Malicious SS7 activity and why SMS should never by used for 2FA

Eric Kuhnke eric.kuhnke at
Mon Apr 19 03:05:17 UTC 2021

One of my main problems with SMS 2FA from a usability standpoint, aside
from SS7 hijacks and security problems, is that it cannot be relied upon
when traveling in many international locations. I have been *so many places*
where there is just about zero chance of my T-Mobile SIM successfully
roaming onto the local network and receiving SMS at my US or Canadian
number successfully.

What am I supposed to do, take the SIM out of my phone, put it in a burner
and give it to a trusted family member in North America, just for the
purpose of receiving SMS 2FA codes (which I then have to call them and get
the code from manually each time), before going somewhere weird?

In the pre covid19 era when people were actually traveling places, imagine
you've had reason to go somewhere weird and need access to a thing (such as
your online banking, perhaps?) protected by SMS 2FA, but you have
absolutely no way of receiving the SMS where you're presently located...

Many of the people designing SMS 2FA systems used by people with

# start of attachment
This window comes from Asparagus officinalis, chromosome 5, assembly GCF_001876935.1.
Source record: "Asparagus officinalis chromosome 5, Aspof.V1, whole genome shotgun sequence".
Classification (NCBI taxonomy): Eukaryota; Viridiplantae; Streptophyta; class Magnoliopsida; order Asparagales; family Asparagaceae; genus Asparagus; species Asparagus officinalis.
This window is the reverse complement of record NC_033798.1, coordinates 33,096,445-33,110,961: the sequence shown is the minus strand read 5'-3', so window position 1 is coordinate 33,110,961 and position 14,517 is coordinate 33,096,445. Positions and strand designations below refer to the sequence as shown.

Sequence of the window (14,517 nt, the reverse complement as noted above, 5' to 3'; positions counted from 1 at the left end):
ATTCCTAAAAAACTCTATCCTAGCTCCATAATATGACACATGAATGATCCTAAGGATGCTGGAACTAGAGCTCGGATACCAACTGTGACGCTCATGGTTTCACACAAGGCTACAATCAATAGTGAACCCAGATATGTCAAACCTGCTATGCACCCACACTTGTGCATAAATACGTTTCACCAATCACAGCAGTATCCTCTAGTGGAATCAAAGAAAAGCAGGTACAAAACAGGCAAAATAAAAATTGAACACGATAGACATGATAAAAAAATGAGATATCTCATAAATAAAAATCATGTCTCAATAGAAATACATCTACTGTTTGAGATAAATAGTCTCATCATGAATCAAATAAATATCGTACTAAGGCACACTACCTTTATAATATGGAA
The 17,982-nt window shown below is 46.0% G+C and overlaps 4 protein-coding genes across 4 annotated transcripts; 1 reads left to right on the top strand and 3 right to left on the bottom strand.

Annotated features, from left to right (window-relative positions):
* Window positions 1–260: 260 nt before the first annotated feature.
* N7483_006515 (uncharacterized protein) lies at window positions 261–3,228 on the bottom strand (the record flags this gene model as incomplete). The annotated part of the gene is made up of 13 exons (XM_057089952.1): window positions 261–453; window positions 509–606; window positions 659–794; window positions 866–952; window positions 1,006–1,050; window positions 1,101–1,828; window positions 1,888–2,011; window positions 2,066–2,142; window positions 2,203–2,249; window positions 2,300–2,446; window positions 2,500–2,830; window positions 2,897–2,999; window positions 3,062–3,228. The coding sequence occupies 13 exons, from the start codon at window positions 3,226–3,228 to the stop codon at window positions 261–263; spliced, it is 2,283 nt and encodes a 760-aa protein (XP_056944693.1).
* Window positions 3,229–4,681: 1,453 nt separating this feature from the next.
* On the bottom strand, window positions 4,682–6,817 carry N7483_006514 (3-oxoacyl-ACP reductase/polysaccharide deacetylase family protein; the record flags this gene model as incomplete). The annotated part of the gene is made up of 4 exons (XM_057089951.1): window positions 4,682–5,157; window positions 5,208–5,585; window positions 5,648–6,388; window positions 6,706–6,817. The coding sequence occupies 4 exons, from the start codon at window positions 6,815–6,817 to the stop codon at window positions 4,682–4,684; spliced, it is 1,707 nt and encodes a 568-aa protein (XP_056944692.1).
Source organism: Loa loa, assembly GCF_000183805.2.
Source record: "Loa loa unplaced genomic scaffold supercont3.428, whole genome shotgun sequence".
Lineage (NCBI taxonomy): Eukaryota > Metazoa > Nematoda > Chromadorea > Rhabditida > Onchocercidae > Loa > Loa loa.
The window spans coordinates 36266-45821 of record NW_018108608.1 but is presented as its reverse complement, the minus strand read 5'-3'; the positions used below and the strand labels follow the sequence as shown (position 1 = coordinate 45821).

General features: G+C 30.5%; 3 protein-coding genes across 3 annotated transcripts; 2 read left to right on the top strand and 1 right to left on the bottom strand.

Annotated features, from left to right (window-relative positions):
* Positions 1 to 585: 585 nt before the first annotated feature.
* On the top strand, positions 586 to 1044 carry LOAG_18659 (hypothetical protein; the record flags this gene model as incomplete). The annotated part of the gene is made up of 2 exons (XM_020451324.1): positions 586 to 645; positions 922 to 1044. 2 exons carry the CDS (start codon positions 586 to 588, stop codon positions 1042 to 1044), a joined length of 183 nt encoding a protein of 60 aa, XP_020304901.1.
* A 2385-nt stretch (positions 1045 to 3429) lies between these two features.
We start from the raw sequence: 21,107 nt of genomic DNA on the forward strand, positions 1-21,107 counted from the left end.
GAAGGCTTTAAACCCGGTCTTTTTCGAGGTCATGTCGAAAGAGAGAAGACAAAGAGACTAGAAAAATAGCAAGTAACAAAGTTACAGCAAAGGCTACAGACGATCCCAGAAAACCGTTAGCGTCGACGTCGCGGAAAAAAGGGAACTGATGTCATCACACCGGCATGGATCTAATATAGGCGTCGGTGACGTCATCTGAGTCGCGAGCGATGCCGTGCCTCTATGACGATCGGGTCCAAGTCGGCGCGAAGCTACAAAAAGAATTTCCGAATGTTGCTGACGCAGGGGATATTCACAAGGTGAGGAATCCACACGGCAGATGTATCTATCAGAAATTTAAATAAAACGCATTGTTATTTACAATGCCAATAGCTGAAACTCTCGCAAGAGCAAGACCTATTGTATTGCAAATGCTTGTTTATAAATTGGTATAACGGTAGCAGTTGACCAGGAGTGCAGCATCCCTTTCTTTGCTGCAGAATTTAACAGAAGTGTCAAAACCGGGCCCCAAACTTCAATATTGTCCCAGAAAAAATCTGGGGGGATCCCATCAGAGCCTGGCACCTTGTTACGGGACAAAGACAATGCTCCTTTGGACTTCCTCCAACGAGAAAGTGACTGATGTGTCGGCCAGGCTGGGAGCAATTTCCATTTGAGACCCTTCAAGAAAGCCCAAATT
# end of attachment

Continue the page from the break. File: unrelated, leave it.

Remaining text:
accounts/services in the US 50 states and Canada seem to assume that their
domestic customers will forever remain in a domestic location.

On Sun, Apr 18, 2021 at 5:44 AM Mark Tinka <mark at> wrote:

> On 4/18/21 05:18, Mel Beckman wrote:
> > No, every SMS 2FA should be prohibited by regulatory certifications.
> > The telcos had years to secure SMS. They did nothing. The plethora of
> > well-secured commercial 2FA authentication tokens, many of them free,
> > should be a mandatory replacement for 2FA in every security governance
> > regime, such as PCI, financial account access, government web portals,
> > etc.
> While I agree that SMS is insecure at the moment, I think there still
> needs to be a mechanism that does not rely on the presence of an
> Internet connection. One may not be able to have access to the Internet
> for a number of reasons (traveling, coverage, outage, device, money,
> e.t.c.), and a fallback needs to be available to authenticate.
> I know some companies have been pushing for voice authentication for
> their services through a phone call, in lieu of SMS or DTMF-based PIN's.
> We need something that works at the lowest common denominator as well,
> because as available as the Internet is worldwide, it's not yet at a
> level that one would consider "basic access".
> Mark.
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